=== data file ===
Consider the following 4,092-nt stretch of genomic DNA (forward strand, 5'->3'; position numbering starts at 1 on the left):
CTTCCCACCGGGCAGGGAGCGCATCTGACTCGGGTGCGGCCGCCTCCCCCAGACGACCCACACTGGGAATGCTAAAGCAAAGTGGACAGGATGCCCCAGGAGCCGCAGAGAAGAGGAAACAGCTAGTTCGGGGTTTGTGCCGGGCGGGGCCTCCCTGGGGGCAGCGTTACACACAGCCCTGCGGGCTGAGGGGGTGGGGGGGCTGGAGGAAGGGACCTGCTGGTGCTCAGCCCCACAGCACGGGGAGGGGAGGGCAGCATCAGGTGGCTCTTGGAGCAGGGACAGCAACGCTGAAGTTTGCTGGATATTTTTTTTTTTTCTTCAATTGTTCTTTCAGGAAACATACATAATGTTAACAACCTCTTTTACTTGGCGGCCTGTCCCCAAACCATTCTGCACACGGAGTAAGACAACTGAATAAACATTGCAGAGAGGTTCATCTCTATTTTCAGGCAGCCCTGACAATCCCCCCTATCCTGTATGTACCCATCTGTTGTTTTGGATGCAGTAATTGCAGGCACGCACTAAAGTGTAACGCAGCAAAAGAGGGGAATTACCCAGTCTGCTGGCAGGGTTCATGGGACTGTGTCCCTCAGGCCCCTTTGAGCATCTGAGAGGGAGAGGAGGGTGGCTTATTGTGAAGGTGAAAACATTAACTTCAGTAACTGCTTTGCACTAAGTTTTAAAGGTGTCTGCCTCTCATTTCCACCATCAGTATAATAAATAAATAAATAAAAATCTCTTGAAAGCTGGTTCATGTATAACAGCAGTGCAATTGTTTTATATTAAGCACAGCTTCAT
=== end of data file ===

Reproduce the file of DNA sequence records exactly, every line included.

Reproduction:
Consider the following 4,092-nt stretch of genomic DNA (forward strand, 5'->3'; position numbering starts at 1 on the left):
CTTCCCACCGGGCAGGGAGCGCATCTGACTCGGGTGCGGCCGCCTCCCCCAGACGACCCACACTGGGAATGCTAAAGCAAAGTGGACAGGATGCCCCAGGAGCCGCAGAGAAGAGGAAACAGCTAGTTCGGGGTTTGTGCCGGGCGGGGCCTCCCTGGGGGCAGCGTTACACACAGCCCTGCGGGCTGAGGGGGTGGGGGGGCTGGAGGAAGGGACCTGCTGGTGCTCAGCCCCACAGCACGGGGAGGGGAGGGCAGCATCAGGTGGCTCTTGGAGCAGGGACAGCAACGCTGAAGTTTGCTGGATATTTTTTTTTTTTCTTCAATTGTTCTTTCAGGAAACATACATAATGTTAACAACCTCTTTTACTTGGCGGCCTGTCCCCAAACCATTCTGCACACGGAGTAAGACAACTGAATAAACATTGCAGAGAGGTTCATCTCTATTTTCAGGCAGCCCTGACAATCCCCCCTATCCTGTATGTACCCATCTGTTGTTTTGGATGCAGTAATTGCAGGCACGCACTAAAGTGTAACGCAGCAAAAGAGGGGAATTACCCAGTCTGCTGGCAGGGTTCATGGGACTGTGTCCCTCAGGCCCCTTTGAGCATCTGAGAGGGAGAGGAGGGTGGCTTATTGTGAAGGTGAAAACATTAACTTCAGTAACTGCTTTGCACTAAGTTTTAAAGGTGTCTGCCTCTCATTTCCACCATCAGTATAATAAATAAATAAATAAAAATCTCTTGAAAGCTGGTTCATGTATAACAGCAGTGCAATTGTTTTATATTAAGCACAGCTTCAT